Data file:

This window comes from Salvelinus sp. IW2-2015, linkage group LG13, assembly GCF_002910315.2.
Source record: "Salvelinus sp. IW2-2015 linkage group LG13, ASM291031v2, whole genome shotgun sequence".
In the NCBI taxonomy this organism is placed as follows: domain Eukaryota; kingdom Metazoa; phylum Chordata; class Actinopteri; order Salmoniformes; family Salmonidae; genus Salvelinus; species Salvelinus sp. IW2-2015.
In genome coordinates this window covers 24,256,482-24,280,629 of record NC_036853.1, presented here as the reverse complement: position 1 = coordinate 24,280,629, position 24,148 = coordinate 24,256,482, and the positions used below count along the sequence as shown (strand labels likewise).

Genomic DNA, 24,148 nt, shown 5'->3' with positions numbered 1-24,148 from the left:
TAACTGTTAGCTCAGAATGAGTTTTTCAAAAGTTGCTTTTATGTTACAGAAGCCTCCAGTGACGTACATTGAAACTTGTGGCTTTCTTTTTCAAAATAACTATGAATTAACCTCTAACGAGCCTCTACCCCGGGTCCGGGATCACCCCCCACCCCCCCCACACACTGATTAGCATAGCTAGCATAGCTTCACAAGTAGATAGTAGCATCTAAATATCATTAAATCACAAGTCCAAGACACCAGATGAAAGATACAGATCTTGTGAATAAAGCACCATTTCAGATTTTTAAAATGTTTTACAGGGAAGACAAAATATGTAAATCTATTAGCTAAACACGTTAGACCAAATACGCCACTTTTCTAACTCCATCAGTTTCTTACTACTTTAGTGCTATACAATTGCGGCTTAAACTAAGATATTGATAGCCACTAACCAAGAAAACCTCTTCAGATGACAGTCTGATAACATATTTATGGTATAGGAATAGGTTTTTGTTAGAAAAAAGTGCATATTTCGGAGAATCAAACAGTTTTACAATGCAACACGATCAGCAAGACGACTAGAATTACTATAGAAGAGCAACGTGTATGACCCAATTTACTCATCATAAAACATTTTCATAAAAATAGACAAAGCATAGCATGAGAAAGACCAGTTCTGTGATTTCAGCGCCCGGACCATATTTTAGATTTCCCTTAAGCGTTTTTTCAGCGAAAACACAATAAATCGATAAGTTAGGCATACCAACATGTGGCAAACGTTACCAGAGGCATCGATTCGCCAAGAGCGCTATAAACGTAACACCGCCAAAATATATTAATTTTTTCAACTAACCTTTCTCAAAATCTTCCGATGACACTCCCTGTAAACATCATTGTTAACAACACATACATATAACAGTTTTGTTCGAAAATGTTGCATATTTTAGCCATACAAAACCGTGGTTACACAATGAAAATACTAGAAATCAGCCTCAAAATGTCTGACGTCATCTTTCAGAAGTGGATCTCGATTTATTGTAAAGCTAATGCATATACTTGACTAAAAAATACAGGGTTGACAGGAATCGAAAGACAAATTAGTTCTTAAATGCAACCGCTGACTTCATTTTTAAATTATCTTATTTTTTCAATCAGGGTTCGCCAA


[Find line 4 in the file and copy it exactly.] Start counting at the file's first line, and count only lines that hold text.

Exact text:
In genome coordinates this window covers 24,256,482-24,280,629 of record NC_036853.1, presented here as the reverse complement: position 1 = coordinate 24,280,629, position 24,148 = coordinate 24,256,482, and the positions used below count along the sequence as shown (strand labels likewise).